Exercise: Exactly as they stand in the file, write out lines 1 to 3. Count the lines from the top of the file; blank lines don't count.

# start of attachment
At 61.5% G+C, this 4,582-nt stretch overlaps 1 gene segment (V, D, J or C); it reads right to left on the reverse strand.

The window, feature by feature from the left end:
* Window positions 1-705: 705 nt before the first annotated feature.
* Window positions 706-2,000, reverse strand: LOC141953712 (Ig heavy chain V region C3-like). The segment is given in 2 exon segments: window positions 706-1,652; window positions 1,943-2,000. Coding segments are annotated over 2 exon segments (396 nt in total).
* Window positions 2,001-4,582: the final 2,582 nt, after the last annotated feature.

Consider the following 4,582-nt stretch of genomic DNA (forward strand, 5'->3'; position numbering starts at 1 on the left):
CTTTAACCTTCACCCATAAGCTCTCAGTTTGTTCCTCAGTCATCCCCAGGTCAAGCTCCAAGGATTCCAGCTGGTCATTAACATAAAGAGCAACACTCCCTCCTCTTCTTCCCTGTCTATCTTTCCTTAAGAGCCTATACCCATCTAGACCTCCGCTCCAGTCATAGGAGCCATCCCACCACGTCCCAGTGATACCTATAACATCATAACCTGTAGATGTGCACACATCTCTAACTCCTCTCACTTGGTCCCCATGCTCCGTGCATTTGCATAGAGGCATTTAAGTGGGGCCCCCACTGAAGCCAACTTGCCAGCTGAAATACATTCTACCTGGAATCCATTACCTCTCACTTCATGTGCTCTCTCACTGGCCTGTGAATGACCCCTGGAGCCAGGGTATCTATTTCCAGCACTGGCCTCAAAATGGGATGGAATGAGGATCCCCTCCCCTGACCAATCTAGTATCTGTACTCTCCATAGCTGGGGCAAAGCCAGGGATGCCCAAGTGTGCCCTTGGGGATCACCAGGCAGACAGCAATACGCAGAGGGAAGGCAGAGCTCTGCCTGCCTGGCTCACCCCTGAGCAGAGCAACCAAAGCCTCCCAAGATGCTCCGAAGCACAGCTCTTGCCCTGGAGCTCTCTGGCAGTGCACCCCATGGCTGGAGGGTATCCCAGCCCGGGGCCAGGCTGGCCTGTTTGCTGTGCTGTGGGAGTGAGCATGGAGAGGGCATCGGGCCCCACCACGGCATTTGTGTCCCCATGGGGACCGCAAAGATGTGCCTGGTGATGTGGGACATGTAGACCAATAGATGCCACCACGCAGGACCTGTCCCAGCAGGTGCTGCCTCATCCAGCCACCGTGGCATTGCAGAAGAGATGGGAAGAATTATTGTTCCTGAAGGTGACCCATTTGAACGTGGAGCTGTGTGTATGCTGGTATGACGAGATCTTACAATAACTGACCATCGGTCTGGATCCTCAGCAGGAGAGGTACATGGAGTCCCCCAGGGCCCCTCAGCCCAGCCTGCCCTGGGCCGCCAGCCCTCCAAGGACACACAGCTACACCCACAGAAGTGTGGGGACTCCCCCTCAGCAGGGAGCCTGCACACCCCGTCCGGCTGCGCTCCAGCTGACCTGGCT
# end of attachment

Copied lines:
At 61.5% G+C, this 4,582-nt stretch overlaps 1 gene segment (V, D, J or C); it reads right to left on the reverse strand.

The window, feature by feature from the left end:
* Window positions 1-705: 705 nt before the first annotated feature.